I went to Washington, D.C., with dreams, as so many do.
Some dream of power; others dream of wealth.
I dreamed of looking elegant in the nation's capital. I dreamed of being taken for a diplomat, or at least for a citizen who can swipe a Metro card without swearing or holding up the line at the turnstiles.
My dreams turned to ashes, as so many do. I've reviewed my failures and offer this analysis:
It was hot, for starters. Boiling hot; unseasonably hot.
Furthermore, I am what I call a "huge sweater."
Not a light, cropped cardigan carried on the fingertips while poolside at the club. I am a fuzzy wool pullover worn by someone touring ice caves.
In other words, my pores are in constant overdrive.
I run 7 or 8 miles a day, and when I'm done, I look like I just climbed out of the lap pool. You could wring me out. I'm not bragging, though people have told me being a sweater is a good thing.
It's healthy, I guess. Clogged pores sound alarming, like clogged drains or clogged arteries. But in public, pores that flow like Niagara Falls are about as attractive as hairless cats.
My husband and I were in Washington with our daughter, who was attending a conference.
I was on duty as my grandson's nanny, and each morning we set out for playgrounds and parks with stroller, water, snacks, wipes, diapers, extra clothes and baby, only to hit a wall of hot, thick air on the sidewalk in front of our apartment.
Instantly, the polished look I'd fashioned in front of the tiny bedroom mirror would wilt like a cartoon flower.
"Holy moly," I would murmur. This would be my last publishable comment. I can only hope my grandson is too young to remember and possibly repeat my remarks regarding the heat, the humidity and the effect they had on my person.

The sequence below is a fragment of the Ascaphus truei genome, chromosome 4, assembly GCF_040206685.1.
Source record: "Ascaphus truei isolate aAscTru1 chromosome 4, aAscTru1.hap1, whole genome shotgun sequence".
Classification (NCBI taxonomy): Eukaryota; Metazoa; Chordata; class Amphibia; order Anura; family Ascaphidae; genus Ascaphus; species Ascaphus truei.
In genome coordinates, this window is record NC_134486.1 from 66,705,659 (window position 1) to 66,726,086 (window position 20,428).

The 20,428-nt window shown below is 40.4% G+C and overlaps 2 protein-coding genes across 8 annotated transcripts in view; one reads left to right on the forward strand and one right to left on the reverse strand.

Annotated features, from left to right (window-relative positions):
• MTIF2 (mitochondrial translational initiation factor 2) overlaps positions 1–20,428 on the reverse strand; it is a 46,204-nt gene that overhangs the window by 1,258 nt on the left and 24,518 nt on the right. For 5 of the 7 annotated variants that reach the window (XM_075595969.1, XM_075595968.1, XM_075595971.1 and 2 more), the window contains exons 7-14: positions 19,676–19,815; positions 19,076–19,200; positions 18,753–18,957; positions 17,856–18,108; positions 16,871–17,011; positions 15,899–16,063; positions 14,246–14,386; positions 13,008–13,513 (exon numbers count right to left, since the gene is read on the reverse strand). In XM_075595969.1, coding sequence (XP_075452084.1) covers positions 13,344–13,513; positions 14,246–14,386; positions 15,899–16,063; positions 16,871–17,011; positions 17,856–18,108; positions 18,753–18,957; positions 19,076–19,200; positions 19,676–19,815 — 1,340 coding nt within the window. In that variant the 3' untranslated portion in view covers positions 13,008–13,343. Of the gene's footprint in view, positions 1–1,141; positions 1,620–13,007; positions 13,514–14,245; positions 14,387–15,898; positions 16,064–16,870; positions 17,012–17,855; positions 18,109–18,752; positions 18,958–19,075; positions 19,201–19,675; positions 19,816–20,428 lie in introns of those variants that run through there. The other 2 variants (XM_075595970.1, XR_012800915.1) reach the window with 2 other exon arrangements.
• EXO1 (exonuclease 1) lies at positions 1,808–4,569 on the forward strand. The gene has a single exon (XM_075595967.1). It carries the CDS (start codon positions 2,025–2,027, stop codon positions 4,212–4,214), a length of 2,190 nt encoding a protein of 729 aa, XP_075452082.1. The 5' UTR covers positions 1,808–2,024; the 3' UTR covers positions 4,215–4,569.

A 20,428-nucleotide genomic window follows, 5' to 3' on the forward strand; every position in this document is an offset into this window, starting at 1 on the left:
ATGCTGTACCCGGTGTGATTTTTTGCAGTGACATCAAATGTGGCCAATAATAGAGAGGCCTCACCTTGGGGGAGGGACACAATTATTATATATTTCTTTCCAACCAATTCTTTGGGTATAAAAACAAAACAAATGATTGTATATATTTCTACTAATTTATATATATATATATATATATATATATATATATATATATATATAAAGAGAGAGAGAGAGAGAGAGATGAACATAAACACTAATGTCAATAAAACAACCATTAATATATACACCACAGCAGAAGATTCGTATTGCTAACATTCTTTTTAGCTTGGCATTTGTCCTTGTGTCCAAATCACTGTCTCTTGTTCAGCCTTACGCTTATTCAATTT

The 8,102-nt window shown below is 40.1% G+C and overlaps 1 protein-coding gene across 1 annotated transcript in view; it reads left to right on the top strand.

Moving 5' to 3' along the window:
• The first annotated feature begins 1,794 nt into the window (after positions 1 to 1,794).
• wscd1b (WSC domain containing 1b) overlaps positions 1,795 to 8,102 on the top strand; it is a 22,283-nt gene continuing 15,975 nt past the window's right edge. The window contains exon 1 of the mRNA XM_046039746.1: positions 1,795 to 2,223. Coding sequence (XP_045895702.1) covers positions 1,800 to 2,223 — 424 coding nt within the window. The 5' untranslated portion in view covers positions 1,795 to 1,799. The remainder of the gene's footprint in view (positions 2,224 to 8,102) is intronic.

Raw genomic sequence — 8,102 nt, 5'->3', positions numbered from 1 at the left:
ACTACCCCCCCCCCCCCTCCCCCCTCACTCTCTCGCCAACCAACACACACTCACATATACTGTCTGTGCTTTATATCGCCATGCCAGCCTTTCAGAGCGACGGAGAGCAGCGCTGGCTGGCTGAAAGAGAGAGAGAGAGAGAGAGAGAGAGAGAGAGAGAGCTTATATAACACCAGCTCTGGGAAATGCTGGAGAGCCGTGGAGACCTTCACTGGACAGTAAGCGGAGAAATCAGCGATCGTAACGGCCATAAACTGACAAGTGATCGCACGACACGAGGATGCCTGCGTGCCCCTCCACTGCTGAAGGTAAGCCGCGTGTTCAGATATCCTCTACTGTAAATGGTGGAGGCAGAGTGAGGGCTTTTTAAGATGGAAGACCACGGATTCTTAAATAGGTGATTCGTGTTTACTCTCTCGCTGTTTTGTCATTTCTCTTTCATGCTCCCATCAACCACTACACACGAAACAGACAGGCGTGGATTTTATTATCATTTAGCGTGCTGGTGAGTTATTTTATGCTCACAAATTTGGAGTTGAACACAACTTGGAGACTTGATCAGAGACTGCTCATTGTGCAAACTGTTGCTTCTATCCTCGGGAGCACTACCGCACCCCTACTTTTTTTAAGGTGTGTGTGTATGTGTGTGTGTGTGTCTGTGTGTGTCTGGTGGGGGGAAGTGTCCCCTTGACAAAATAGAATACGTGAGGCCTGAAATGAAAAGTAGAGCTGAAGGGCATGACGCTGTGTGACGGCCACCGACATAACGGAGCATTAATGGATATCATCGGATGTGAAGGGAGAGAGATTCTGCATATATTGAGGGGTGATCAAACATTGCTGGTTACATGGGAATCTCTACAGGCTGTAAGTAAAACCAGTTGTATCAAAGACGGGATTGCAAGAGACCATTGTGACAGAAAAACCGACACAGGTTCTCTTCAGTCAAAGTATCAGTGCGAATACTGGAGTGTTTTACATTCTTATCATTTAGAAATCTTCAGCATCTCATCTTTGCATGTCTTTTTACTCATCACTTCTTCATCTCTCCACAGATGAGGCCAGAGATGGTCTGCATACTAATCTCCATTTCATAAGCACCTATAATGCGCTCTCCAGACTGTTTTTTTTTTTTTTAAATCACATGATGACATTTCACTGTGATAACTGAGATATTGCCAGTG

Add to this a minor calamity: I'd cleverly decided to pack a nearly finished stick deodorant, use it up in Washington, and then toss it, leaving my bag a full 2.5 ounces lighter on the homebound leg. Talk about a travel hack!
Unfortunately, the product was nearer gone than I had realized. After my first shower, the remnants of what the deodorant people like to call an "invisible solid" broke away from the applicator, crumbling onto the floor of the bathroom.
I was tempted to pick up the shards and use them, but as a person who cringes at walking barefoot on a hotel carpet, I rejected the idea as demented.
I went to my husband.
I wasn't eager to use his deodorant, given my plan to be elegant, but better to smell of Old Spice than of Old Woman Who Has Completely Neglected Her Personal Hygiene.
The next day, to add to the horror, I forgot the Old Spice. I know, I know.
How can I aspire to elegance when I have the memory of a feral goldfish? I can only say a toddler has a way of claiming a grandma's undivided attention until she's halfway to the zoo on a warm Monday, unprotected and likely to, as 1960s commercials put it, "offend."
And then, of course, it's too late.
By the time we'd visited sea lions, pandas and the lesser kudu, I was as chic as a wet hamster.
"You're fine," my husband kept murmuring, but I knew better. "Just look at this shirt!" I said. "Those are shadows," he said.
When we finally came across a pharmacy, I wouldn't go in.
It would be like a man with a knee-length beard buying a razor. It would be like Ohio Sen. Bill Beagle taking action against owners of vicious dogs. It would be like a pregnant woman buying birth control. The circumstances would demand jokes.
So my saintly husband went off to purchase a product that would calm my anxieties, though it would move me no closer to elegance, and I sat on a curb talking to my grandson.
"Wouldn't you think a person of my age could at least fake sophistication?" I asked him.
He had no comment. I suppose I should be grateful.
Write to Margo Bartlett at firstname.lastname@example.org.